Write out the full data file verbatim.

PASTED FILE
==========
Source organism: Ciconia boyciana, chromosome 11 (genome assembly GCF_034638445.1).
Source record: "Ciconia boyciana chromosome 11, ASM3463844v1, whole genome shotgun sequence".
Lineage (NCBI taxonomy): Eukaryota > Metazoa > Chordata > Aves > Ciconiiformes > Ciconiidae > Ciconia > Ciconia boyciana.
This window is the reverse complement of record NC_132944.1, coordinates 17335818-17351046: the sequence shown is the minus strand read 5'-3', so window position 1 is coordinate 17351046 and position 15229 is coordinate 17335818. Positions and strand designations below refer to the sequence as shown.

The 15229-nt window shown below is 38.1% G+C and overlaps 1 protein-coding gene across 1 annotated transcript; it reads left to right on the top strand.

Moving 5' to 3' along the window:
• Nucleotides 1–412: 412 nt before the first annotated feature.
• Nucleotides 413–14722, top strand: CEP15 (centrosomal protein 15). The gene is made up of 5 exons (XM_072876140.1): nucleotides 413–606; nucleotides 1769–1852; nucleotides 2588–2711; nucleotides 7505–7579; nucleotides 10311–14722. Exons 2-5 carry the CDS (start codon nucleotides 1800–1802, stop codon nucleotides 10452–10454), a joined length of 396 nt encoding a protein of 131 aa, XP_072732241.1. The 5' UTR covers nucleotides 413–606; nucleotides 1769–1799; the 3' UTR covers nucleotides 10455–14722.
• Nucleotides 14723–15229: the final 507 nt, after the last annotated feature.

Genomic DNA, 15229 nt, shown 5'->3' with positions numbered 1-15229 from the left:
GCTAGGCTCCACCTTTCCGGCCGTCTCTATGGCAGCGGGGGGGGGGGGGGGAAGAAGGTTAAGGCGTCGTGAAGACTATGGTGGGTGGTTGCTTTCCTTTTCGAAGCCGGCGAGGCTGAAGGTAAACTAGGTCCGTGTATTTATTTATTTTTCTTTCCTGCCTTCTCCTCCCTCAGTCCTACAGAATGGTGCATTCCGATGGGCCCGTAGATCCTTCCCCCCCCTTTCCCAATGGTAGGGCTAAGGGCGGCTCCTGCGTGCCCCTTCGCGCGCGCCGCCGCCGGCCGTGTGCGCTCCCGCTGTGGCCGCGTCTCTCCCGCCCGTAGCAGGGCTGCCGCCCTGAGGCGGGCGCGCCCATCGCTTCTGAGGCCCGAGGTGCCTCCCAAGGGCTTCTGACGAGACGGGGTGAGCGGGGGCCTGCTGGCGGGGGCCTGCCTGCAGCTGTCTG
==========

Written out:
Source organism: Ciconia boyciana, chromosome 11 (genome assembly GCF_034638445.1).
Source record: "Ciconia boyciana chromosome 11, ASM3463844v1, whole genome shotgun sequence".
Lineage (NCBI taxonomy): Eukaryota > Metazoa > Chordata > Aves > Ciconiiformes > Ciconiidae > Ciconia > Ciconia boyciana.
This window is the reverse complement of record NC_132944.1, coordinates 17335818-17351046: the sequence shown is the minus strand read 5'-3', so window position 1 is coordinate 17351046 and position 15229 is coordinate 17335818. Positions and strand designations below refer to the sequence as shown.

The 15229-nt window shown below is 38.1% G+C and overlaps 1 protein-coding gene across 1 annotated transcript; it reads left to right on the top strand.

Moving 5' to 3' along the window:
• Nucleotides 1–412: 412 nt before the first annotated feature.
• Nucleotides 413–14722, top strand: CEP15 (centrosomal protein 15). The gene is made up of 5 exons (XM_072876140.1): nucleotides 413–606; nucleotides 1769–1852; nucleotides 2588–2711; nucleotides 7505–7579; nucleotides 10311–14722. Exons 2-5 carry the CDS (start codon nucleotides 1800–1802, stop codon nucleotides 10452–10454), a joined length of 396 nt encoding a protein of 131 aa, XP_072732241.1. The 5' UTR covers nucleotides 413–606; nucleotides 1769–1799; the 3' UTR covers nucleotides 10455–14722.
• Nucleotides 14723–15229: the final 507 nt, after the last annotated feature.

Genomic DNA, 15229 nt, shown 5'->3' with positions numbered 1-15229 from the left:
GCTAGGCTCCACCTTTCCGGCCGTCTCTATGGCAGCGGGGGGGGGGGGGGGAAGAAGGTTAAGGCGTCGTGAAGACTATGGTGGGTGGTTGCTTTCCTTTTCGAAGCCGGCGAGGCTGAAGGTAAACTAGGTCCGTGTATTTATTTATTTTTCTTTCCTGCCTTCTCCTCCCTCAGTCCTACAGAATGGTGCATTCCGATGGGCCCGTAGATCCTTCCCCCCCCTTTCCCAATGGTAGGGCTAAGGGCGGCTCCTGCGTGCCCCTTCGCGCGCGCCGCCGCCGGCCGTGTGCGCTCCCGCTGTGGCCGCGTCTCTCCCGCCCGTAGCAGGGCTGCCGCCCTGAGGCGGGCGCGCCCATCGCTTCTGAGGCCCGAGGTGCCTCCCAAGGGCTTCTGACGAGACGGGGTGAGCGGGGGCCTGCTGGCGGGGGCCTGCCTGCAGCTGTCTG